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Australia must recalibrate $20 trillion in future economic investment to achieve low-emissions future


28 July 2022 at 2:08 pm
Isabelle Oderberg
NAB chair says the scale of action needed to transition to a greener future is “far broader than the Industrial Revolution and the timeline is roughly half”.


Isabelle Oderberg | 28 July 2022 at 2:08 pm


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Australia must recalibrate $20 trillion in future economic investment to achieve low-emissions future
28 July 2022 at 2:08 pm

NAB chair says the scale of action needed to transition to a greener future is “far broader than the Industrial Revolution and the timeline is roughly half”.

Australia must spend $70 billion on structural changes and $420 billion in new investment over the next 30 years to position its economy for growth in a low emissions world, according to new research from Deloitte Access Economics.

This can be achieved by assessing the projected $20 trillion in economic investment in the Australian economy in the years to 2050 and recalibrating it so the economy can excel in a low-emissions world.

Commissioned by NAB, the report entitled All Systems Go, found $20 trillion will be invested in the economy in the next 28 years, whether or not we transition to net zero, but NAB chair Philip Chronican said transforming into a low emissions economy is both inevitable and complex.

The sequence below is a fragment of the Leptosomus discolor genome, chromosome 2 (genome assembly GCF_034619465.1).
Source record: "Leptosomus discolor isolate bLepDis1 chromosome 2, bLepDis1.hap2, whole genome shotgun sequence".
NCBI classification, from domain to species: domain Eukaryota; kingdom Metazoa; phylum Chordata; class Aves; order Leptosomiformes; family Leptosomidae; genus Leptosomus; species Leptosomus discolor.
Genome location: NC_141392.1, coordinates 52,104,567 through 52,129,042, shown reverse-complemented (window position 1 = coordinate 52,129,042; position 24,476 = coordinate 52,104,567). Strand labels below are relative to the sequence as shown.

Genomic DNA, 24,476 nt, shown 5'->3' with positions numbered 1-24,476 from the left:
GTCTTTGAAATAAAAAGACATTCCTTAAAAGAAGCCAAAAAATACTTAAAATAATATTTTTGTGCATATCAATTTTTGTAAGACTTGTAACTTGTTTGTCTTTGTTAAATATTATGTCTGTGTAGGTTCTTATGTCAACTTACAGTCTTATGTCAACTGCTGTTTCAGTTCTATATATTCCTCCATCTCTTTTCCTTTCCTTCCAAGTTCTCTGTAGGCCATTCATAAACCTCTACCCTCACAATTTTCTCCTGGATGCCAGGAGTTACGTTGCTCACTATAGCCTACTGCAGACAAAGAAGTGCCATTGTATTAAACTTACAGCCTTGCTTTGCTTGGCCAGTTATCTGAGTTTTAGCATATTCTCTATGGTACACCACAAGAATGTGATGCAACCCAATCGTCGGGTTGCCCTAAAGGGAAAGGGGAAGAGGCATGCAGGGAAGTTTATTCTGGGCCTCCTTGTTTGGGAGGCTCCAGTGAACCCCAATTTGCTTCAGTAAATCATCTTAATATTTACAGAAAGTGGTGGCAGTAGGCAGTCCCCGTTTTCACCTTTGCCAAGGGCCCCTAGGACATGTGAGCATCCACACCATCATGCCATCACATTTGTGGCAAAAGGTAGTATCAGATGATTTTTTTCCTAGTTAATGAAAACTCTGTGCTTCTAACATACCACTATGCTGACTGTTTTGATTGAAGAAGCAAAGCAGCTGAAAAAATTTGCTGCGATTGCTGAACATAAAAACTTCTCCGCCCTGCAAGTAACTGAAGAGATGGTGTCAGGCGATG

“If we get it right, the opportunities are immense,” he said, but he also warned that “the scale of action needed is far broader than the Industrial Revolution and the timeline is roughly half”.

In releasing the report, NAB also revealed it has created the new role of Climate Change Officer, reflecting “increasing requirements of all parts of the economy, and all parts of the bank, to support its customers in making the transition to a low emissions future”. 

Calling the shift to a low-emissions future the “great reallocation”, Chronican argued that we need to change where we invest and what will drive economic growth. 

The report identifies four economic systems that together account for 90 per cent of Australia’s emissions and must lower this rate, namely energy, mobility, raw material manufacturing, and food and land use.

“The research also makes it clear that climate action is everyone’s job – the targets will not be achieved by one industry alone,” Chronican said. 

“The adjustments required to realise the opportunities will impact every business and every household. We will all need to make changes.”

Of the $20 trillion in economic investment, $4 trillion represents net capital flows and investments across these four areas, in addition to $420 billion in additional new investment out to 2050.

“$70 billion must move from emissions intensive activity by 2030 into low emissions activity to make the structural changes necessary and avoid driving up the cost of the transition over the long run,” he said.

The research builds on research undertaken for the Business Council of Australia last year, which found that if coordinated and early action is taken, the economy stands to gain around $890 billion over 50 years

Ross McEwan, CEO of NAB said there is “clear commercial opportunity for Australian businesses.”

“Our role is to support our customers and communities through the transition and fund the investments needed to create a strong and sustainable future for Australia,” he said.


Isabelle Oderberg  |  @ProBonoNews

Isabelle joined as the editor of Pro Bono Australia after working as a journalist and media and communications professional for over two decades.

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